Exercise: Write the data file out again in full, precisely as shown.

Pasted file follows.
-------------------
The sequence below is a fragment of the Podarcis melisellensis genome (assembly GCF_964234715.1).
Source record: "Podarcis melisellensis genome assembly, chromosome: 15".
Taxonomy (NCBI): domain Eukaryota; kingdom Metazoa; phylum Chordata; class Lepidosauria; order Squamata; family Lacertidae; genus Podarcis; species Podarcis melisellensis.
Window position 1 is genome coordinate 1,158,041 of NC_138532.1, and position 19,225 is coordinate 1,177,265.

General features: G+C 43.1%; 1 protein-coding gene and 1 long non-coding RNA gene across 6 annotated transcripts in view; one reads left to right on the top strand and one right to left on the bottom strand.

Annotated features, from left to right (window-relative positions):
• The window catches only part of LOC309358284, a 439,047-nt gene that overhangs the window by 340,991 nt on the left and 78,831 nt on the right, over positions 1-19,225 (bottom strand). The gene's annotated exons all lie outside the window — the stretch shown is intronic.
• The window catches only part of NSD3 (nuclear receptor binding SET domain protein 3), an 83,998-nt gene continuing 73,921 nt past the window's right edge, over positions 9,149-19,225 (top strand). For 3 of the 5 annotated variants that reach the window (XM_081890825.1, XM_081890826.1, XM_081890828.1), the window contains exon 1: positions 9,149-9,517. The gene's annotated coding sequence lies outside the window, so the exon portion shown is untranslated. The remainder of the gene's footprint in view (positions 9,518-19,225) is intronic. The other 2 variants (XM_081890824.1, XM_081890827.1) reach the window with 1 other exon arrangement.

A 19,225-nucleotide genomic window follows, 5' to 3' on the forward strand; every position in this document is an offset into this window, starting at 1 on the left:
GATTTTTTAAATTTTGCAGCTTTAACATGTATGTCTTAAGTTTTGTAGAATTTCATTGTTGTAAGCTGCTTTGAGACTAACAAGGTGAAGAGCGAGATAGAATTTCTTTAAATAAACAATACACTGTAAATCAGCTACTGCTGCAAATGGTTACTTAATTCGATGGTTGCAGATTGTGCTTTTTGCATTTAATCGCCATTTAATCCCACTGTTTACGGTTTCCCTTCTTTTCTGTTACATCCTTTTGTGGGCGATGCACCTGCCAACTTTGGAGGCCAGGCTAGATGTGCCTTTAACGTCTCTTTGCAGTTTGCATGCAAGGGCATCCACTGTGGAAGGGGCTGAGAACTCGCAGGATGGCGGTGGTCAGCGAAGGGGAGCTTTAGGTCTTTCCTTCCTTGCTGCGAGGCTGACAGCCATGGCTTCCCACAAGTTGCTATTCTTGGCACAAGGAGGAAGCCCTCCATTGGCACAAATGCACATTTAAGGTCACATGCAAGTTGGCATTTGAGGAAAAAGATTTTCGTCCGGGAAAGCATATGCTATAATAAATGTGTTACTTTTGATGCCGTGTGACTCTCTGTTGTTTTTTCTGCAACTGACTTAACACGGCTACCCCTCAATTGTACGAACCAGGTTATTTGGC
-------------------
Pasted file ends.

The sequence below is a fragment of the Podarcis melisellensis genome (assembly GCF_964234715.1).
Source record: "Podarcis melisellensis genome assembly, chromosome: 15".
Taxonomy (NCBI): domain Eukaryota; kingdom Metazoa; phylum Chordata; class Lepidosauria; order Squamata; family Lacertidae; genus Podarcis; species Podarcis melisellensis.
Window position 1 is genome coordinate 1,158,041 of NC_138532.1, and position 19,225 is coordinate 1,177,265.

General features: G+C 43.1%; 1 protein-coding gene and 1 long non-coding RNA gene across 6 annotated transcripts in view; one reads left to right on the top strand and one right to left on the bottom strand.

Annotated features, from left to right (window-relative positions):
• The window catches only part of LOC309358284, a 439,047-nt gene that overhangs the window by 340,991 nt on the left and 78,831 nt on the right, over positions 1-19,225 (bottom strand). The gene's annotated exons all lie outside the window — the stretch shown is intronic.
• The window catches only part of NSD3 (nuclear receptor binding SET domain protein 3), an 83,998-nt gene continuing 73,921 nt past the window's right edge, over positions 9,149-19,225 (top strand). For 3 of the 5 annotated variants that reach the window (XM_081890825.1, XM_081890826.1, XM_081890828.1), the window contains exon 1: positions 9,149-9,517. The gene's annotated coding sequence lies outside the window, so the exon portion shown is untranslated. The remainder of the gene's footprint in view (positions 9,518-19,225) is intronic. The other 2 variants (XM_081890824.1, XM_081890827.1) reach the window with 1 other exon arrangement.

A 19,225-nucleotide genomic window follows, 5' to 3' on the forward strand; every position in this document is an offset into this window, starting at 1 on the left:
GATTTTTTAAATTTTGCAGCTTTAACATGTATGTCTTAAGTTTTGTAGAATTTCATTGTTGTAAGCTGCTTTGAGACTAACAAGGTGAAGAGCGAGATAGAATTTCTTTAAATAAACAATACACTGTAAATCAGCTACTGCTGCAAATGGTTACTTAATTCGATGGTTGCAGATTGTGCTTTTTGCATTTAATCGCCATTTAATCCCACTGTTTACGGTTTCCCTTCTTTTCTGTTACATCCTTTTGTGGGCGATGCACCTGCCAACTTTGGAGGCCAGGCTAGATGTGCCTTTAACGTCTCTTTGCAGTTTGCATGCAAGGGCATCCACTGTGGAAGGGGCTGAGAACTCGCAGGATGGCGGTGGTCAGCGAAGGGGAGCTTTAGGTCTTTCCTTCCTTGCTGCGAGGCTGACAGCCATGGCTTCCCACAAGTTGCTATTCTTGGCACAAGGAGGAAGCCCTCCATTGGCACAAATGCACATTTAAGGTCACATGCAAGTTGGCATTTGAGGAAAAAGATTTTCGTCCGGGAAAGCATATGCTATAATAAATGTGTTACTTTTGATGCCGTGTGACTCTCTGTTGTTTTTTCTGCAACTGACTTAACACGGCTACCCCTCAATTGTACGAACCAGGTTATTTGGC